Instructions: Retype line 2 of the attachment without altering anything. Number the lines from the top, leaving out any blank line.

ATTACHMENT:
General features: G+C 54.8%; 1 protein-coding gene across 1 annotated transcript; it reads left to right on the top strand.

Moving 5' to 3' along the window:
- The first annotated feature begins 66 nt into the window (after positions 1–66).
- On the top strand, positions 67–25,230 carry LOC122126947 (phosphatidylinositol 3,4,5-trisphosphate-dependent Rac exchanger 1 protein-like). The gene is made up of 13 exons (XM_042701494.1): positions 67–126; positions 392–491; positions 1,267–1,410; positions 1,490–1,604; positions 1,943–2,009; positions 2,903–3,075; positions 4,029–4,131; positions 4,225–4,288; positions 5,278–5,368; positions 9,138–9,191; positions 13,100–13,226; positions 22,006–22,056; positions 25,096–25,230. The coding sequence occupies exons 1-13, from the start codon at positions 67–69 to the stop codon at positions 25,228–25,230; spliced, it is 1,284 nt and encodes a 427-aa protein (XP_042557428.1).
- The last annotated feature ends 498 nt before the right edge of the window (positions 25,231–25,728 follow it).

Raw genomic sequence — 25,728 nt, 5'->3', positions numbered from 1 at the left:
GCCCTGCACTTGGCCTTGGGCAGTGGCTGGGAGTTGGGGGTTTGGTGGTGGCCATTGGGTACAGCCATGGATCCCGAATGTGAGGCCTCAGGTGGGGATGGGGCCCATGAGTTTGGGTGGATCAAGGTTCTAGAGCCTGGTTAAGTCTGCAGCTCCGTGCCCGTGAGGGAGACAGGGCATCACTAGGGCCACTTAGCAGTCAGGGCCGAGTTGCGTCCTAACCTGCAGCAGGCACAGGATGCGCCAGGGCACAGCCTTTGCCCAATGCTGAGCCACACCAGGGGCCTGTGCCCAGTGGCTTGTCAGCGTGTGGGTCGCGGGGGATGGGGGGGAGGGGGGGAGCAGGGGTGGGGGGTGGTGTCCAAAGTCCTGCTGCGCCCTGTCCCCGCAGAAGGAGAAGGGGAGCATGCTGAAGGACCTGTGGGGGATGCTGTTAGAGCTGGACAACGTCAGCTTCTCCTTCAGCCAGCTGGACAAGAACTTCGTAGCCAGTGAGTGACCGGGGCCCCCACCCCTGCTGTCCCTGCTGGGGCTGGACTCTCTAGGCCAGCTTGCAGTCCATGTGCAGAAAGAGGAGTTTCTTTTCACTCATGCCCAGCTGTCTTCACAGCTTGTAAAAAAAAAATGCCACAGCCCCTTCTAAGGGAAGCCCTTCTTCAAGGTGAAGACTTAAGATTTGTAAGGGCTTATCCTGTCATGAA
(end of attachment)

Moving 5' to 3' along the window: